Brother Mace sighed. He drank in the silence but found it strangely unfulfilling - largely because it wasn't alcoholic. It wasn't even helping him think, taking him no closer to the answer to a most pressing conundrum: how did he mistake a three of hearts for a joker? The monk held it, the playing card he had almost given to a dungeoneer, in his hands and gave it a resigned smile, counting the hearts in Latin to emphasise his folly.
"Unus, duo, tres. The iocus was on me."
Christmas would be here soon. One of the few times of year when Mace gave himself over, if only briefly, to sober reflection. With his ale in short supply, this seemed as good a moment as any. He cast his eye back over the trio of hearts.
"In nomine Patris, et Filii, et Spiritus Sancti."
Mace blinked. The hearts were glowing. He felt a strange tickling sensation in his fingers, as if an invisible quill were being passed over them. Turning his hand to examine it, he saw that the back of the card was dense with writing. It was only after Mace had read it all that he noticed the strategically placed gaps in the text, making the shape of a letter M.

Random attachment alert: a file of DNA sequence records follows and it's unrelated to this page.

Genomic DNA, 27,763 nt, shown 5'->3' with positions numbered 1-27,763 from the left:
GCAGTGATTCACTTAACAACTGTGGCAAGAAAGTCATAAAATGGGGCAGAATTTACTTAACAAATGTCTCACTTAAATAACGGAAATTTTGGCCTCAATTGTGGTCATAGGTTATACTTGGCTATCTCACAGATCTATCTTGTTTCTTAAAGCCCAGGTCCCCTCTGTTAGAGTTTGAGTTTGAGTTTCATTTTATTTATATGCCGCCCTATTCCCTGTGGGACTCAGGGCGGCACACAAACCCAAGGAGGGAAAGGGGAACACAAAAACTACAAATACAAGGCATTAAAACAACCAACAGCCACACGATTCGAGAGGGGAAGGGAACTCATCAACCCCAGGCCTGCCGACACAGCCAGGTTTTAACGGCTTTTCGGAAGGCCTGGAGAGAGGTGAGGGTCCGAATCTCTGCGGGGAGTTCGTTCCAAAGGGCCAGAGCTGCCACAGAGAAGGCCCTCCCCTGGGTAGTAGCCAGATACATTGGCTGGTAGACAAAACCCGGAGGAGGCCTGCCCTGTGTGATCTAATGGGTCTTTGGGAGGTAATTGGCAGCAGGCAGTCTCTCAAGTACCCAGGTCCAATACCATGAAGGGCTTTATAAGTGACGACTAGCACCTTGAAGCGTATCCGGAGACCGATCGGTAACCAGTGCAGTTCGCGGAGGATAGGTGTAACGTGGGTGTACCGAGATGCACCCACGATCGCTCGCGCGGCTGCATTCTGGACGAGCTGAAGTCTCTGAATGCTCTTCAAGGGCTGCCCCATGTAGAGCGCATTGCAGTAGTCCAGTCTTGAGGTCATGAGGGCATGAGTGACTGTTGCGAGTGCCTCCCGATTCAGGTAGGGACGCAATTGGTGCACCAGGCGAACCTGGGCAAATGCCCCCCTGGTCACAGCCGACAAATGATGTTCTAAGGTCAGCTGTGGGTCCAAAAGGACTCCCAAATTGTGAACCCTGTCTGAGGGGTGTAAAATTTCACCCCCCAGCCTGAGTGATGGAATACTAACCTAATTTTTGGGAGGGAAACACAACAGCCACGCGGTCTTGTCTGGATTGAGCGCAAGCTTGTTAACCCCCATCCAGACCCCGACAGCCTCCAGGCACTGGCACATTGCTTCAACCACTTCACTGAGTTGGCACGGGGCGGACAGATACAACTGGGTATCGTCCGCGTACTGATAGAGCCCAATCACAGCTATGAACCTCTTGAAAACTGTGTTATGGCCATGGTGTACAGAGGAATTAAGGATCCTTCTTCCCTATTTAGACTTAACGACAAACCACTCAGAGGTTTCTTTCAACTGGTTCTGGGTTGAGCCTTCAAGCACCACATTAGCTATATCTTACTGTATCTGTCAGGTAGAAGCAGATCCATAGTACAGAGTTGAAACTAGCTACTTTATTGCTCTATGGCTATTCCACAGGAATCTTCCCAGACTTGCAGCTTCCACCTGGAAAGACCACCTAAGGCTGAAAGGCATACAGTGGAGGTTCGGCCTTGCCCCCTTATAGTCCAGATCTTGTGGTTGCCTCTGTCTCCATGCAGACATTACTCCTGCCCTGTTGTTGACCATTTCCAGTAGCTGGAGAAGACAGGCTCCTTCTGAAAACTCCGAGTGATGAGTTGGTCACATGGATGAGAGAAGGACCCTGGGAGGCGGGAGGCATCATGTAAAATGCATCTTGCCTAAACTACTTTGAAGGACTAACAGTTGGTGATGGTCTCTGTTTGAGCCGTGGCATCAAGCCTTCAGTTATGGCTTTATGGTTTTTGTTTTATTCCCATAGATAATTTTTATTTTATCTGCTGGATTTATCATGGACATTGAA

"...So, the Dungeon needs us." Brother Mace looked for understanding in the two listeners' faces, but it seemed to eluding his gaze. "Questions?"
"Yes," replied the maid. "Why did Merlin choose us for this mission?"
"He requires three - the card did not say why - and believes that we three can succeed."
"Or because he thinks it's not a jolly great loss if we don't!" suggested the sword mistress.
"Have a little faith, Gundrada. Merlin may hide the light of his wisdom under a bushel - or a bushy beard at least - but on this occasion, he knows what he is doing. It is others that he fears would not succeed, and that is why he has gone to the trouble of distracting them with early Christmas celebrations et cetera."
"Well then, he's lucky that I've got nothing better to do," sniffed Gundrada. "But just say that my brawn, your brain and... her smile aren't enough. Is it really so terrible if we fail?"
"According to Merlin's message, his struggle against Mogdred is at a critical point. He must remove them from the Greater Dungeon and make their battlefield elsewhere, lest we all become casualties of war. That removal, as I said earlier, is what we three must enable. He cannot keep the knowledge this plan from Mogdred for much longer, so we must make haste."
"It all sounds very exciting," grinned Mellisandre, trying to convince herself. "And all we've got to do is find the Tower of Time, whatever that is?"
"We must hope it is as simple as that. Since we know that it is not among the towers of the upper levels, it must be somewhere in Level Three. The limpid beauty of the Dunswater awaits. Perhaps the ferryman will offer a group discount."